Current Research Initiatives
The lab is currently funded by a variety of sponsors from industry and government sources. Major automotive manufacturers, the National Science Foundation, the Department of Energy, Oak Ridge National Lab and material suppliers form the core support of the lab.
Flow battery technology is a key technology for intermittent energy storage and smart-grid development. The FBDDL has ongoing research involving experimental diagnostics and computational simulation and optimization of flow battery systems.
For four years, with colleagues of The Penn State University, the EESCL has been engaged in experimental study of microbial fuel cells. Recently, we have begun modeling these systems as part of a funded study from the Army Research Office.Top
The EESCL has extensive experience relating to observed multi-phase phenomenon to stability and degradation in PEFCs. Ongoing research involves a wide-range of technologies including neutron imaging, direct visualization, computational modeling, and a multitude of materials analysis techniques.
Since 2002, the EESCL has received fundingfrom various sources to team with the Neutron Imaging and Radiation Science and Engineering Center at the Penn State Breazeale Nuclear Reactor to provide a unique facility to visualize water formation and motion inside fuel cells from a small, single channel, to a full size 500 cm2 capability. Facilities for 3-D computed tomography to visualize and quantify liquid and frozen water directly in the diffusion media and flow channel are under construction, along with expanded temperature control to enable freeze-thaw testing.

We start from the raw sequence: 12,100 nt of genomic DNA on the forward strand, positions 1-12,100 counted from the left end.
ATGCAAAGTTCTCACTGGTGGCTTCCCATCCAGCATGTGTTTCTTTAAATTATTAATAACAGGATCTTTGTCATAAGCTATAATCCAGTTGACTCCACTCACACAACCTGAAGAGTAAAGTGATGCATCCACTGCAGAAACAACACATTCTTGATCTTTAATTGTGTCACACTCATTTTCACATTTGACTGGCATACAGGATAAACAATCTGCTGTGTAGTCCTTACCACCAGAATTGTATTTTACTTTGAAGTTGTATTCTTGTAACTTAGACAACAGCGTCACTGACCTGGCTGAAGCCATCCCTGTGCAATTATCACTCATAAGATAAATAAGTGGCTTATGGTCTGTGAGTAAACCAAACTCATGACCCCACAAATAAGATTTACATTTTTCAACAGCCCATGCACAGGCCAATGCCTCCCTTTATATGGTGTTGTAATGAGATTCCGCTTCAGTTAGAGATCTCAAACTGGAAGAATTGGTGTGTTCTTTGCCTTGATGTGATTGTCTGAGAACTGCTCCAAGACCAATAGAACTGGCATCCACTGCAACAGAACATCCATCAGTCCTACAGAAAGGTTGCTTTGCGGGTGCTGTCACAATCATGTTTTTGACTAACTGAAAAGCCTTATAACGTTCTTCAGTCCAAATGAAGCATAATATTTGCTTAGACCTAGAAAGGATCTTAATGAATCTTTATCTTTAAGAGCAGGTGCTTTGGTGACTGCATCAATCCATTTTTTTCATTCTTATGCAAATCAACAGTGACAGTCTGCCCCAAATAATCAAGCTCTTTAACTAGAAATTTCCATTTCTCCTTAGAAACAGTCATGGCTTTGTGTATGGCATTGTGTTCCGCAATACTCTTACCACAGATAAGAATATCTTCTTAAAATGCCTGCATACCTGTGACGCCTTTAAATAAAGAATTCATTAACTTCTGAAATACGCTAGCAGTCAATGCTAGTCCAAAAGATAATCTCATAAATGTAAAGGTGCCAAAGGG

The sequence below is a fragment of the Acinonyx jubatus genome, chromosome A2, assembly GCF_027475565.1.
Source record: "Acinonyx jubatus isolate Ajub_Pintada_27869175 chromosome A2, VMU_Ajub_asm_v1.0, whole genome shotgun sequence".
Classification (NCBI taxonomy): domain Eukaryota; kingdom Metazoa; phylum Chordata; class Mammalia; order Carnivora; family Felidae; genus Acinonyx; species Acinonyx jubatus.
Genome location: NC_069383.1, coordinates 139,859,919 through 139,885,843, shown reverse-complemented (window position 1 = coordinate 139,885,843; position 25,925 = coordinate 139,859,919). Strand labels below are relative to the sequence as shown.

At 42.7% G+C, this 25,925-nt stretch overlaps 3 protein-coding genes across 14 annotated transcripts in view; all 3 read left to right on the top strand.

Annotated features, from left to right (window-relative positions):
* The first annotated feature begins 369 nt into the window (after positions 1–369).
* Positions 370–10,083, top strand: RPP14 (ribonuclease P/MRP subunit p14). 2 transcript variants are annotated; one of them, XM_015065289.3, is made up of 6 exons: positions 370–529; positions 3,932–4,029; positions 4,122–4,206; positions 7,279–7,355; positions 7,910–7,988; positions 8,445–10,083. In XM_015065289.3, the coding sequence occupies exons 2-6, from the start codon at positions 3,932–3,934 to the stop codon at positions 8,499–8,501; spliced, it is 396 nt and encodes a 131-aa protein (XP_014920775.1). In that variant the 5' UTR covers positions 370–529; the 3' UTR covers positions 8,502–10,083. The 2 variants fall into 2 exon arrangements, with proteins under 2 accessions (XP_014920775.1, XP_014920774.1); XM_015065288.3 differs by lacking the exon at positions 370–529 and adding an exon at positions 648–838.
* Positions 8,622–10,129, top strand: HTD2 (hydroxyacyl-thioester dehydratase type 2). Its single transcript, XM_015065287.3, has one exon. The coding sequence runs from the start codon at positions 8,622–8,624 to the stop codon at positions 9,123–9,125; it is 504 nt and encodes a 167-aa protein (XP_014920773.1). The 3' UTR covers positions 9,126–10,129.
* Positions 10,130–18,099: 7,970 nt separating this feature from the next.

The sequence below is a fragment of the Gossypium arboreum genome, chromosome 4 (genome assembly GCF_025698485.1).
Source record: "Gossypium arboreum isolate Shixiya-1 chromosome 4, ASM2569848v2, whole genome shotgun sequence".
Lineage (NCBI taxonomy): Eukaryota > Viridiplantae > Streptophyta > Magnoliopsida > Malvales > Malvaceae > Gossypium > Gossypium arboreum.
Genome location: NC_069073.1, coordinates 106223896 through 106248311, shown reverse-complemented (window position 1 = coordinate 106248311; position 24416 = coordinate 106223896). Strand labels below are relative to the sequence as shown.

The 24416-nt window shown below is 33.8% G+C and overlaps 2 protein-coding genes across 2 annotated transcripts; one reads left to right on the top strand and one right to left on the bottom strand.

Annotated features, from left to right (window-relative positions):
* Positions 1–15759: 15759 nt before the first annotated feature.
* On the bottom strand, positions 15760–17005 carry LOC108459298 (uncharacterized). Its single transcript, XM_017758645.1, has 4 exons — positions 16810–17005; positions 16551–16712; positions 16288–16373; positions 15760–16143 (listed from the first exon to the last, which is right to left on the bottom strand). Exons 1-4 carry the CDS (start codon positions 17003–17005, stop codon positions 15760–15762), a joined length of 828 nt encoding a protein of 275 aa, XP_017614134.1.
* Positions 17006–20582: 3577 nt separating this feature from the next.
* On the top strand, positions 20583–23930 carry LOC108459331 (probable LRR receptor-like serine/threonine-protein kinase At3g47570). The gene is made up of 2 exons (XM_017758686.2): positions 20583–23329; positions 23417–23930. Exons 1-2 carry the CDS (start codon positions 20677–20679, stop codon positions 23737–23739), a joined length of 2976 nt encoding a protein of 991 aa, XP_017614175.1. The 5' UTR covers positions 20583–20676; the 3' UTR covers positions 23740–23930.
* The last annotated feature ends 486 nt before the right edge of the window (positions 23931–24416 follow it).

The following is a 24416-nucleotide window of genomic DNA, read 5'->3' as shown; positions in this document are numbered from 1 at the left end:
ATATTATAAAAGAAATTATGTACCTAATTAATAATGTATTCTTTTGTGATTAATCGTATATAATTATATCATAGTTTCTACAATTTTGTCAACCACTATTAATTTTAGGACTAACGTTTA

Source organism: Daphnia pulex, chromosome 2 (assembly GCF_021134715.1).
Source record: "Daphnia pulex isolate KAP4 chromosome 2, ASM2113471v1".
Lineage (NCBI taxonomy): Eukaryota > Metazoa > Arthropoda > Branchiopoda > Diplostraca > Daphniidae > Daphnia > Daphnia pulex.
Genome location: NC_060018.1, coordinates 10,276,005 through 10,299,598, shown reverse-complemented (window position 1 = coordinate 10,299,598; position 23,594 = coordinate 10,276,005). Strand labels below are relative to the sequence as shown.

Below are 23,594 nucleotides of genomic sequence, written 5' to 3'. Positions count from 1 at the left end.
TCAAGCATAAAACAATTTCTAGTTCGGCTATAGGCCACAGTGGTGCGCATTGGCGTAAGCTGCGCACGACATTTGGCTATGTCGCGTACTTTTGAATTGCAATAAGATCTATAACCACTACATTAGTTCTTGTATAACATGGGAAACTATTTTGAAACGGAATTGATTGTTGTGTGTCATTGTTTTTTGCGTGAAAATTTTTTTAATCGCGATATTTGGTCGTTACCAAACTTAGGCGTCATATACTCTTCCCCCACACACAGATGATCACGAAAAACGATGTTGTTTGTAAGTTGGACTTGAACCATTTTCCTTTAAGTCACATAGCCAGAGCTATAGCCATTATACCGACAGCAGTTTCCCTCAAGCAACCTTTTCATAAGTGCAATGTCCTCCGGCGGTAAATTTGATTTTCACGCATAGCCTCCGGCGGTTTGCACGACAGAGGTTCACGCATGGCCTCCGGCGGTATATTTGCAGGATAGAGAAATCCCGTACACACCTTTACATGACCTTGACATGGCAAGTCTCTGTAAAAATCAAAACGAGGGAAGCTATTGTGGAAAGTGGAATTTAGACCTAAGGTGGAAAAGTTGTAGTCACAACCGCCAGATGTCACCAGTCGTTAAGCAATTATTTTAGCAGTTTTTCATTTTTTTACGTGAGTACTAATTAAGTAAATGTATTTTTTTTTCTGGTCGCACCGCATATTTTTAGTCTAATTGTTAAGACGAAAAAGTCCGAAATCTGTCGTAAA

Now at the University of Tennessee, the Neutron Imaging Facility at Oak Ridge National Lab and NIST are available for regular use.
The EESCL recently began a multi-year program funded by NSF to directly visualize and quantify liquid water fluid dynamics in micro-channels and through the diffusion media for Direct Methanol Fuel Cell and hydrogen PEFC applications.
All diagnostics developed by the EESCL have a unique real-time capability. These are being combined to study the actual current, species, and impedance dynamics of the PEFC under realistic load cycling, a condition quite different than typically studied fuel cell statics. Results are being incorporated into models developed to describe operation under these conditions for fuel cell online control.
New open flow field architectures pioneered by Nuvera, were modeled and tested at the EESCL. At up to 3A/cm2, extreme transport gradients occur and are being studied for the first time.Top
The online species and temperature diagnostics that have been developed at the EESCL are being applied to determine more accurate transport parameters for mass and heat in the diffusion media. This enables more accurate modeling results and predictive capabilities
The EESCL is developing online, in situ sensors to detect and quantify long-term failure modes (such as catalyst migration and degradation or pinhole formation) at an early stage so that mitigation strategies can be applied to prolong life. These sensors utilize tools of symbolic dynamics and the dynamic response of the fuel cell to external stimulus to rapidly quantify the long-term degradation level. This technology has recently been applied to develop a precise Online Carbon Monoxide Poison Sensor to accurately quantify CO poisoning to the ppm level. This enables a much more robust fuel cell system and eliminates expensive CO sensor hardware.
The EESCL is constantly developing advanced diagnostics to measure important fuel cell phenomena. Current examples include MEMS-based thermal sensors and flow sensing to determine local diffusion media bypass. We are also always interested in teaming with other partners who seek to apply new technology to PEFCs.
The FCDDL and FBDDL, have years of experience developing high fidelity modeling tools to help design materials and understand multi-phase phenomena in electrochemical power systems.Top
Researchers at the APL with FCDDL have developed an electrochemically based method to safely convert a major class of hazardous gas-phase waste into an easy to dispose of product. This approach is significantly less expensive than convetional disposal means.Top
The EESCL has several years experience in the development of advanced DMFC and DAFC designs for portable power applications. Research is ongoing.